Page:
Combinators (Was Re: Application letters at the Haskell workshop: suggestion)

Eray Ozkural (exa)
Sun, 16 Sep 2001 17:44:24 +0300

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On Sunday 16 September 2001 04:30 pm, Frank Atanassow wrote:
> A bit off-topic, but after some experience using combinator parsers in
> Haskell (not just Parsec) where the lexical and syntactical bits were done
> in the same grammar, I concluded that the traditional separation between
> the two, a la Lex and Yacc, does indeed have its merits for just this
> reason: by stratifying the grammar you introduce an abstraction boundary
> which, I think, agrees better with the way programmers, at least, have
> learned to reason about syntax. 


I don't think so. Trying to separate those into distinct functions is messy. 
Using combinators is elegant, and if you've read any papers about them you 
should have seen that you don't need to emit any "abstract syntax trees" or 
such. The more complex the language is, more benefits there are in a unified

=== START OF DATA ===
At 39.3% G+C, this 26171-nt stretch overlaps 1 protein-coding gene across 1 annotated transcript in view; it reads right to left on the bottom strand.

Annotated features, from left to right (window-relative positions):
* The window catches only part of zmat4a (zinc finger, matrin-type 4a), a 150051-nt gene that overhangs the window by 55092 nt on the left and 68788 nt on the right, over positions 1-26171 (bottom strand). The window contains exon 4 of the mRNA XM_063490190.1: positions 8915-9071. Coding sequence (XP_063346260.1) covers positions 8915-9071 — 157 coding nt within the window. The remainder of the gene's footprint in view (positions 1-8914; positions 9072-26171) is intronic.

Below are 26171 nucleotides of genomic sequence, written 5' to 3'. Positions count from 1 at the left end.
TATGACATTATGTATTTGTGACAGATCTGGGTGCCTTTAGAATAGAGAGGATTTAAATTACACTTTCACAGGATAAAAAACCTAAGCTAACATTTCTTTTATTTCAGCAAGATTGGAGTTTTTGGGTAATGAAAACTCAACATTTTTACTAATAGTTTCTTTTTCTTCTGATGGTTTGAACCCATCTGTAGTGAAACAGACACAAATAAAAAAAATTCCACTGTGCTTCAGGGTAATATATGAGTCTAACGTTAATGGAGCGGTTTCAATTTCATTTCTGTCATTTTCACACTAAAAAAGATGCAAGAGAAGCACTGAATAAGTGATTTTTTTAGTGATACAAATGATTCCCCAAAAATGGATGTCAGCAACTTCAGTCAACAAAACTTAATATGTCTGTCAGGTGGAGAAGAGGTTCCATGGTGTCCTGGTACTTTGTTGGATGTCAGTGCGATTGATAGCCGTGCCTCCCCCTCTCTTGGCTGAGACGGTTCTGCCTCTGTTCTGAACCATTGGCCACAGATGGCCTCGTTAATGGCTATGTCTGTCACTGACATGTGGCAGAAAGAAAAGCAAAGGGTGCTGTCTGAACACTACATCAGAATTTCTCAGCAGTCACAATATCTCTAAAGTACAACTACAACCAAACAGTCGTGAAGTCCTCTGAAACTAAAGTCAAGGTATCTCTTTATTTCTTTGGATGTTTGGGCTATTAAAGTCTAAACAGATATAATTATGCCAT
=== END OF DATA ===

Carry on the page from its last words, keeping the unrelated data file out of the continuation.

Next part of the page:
formalism. In NLP, people have shown excellent uses of such formalisms. There 
are works that span all the way from phonology to semantics.

That is, established convention is not necessarily the right way to 
accomplish a task.

- From a theoretical view point, it is most desirable to be concise and 
abstract which is what combinatorial parsers seem to facilitate. They fit 
surprisingly well to the functional programming paradigm, and they are a good 
way to denote compositional semantics.

About context sensitive grammars, I don't have a code that would show how it 
is done for the kind of "context-sensitivity" found in programming languages 
but perhaps somebody could make a small demonstration?

I won't avoid advertising some of my personal opinion. You see, trying to 
separate syntax and semantics in a compiler is only blind devotion to 
Chomsky's non-sense preachings in linguistics. There is no such thing in the 
world. There is syntax only if there is semantics. I recall an account of how 
gcc people had to go back and forth between syntax and semantics. Too many 
kludges to get it right. The truth is that:
  a) semantics is as formal as syntax
  b) syntax in most cases is a shadow of semantics
Therefore, formalizing both at once is reasonable. Of course, this is the 
naive explanation and the whole debate goes a lot further but I guess it is 
enough for an already off-topic discussion.


- -- 
Eray Ozkural (exa) <>
Comp. Sci. Dept., Bilkent University, Ankara
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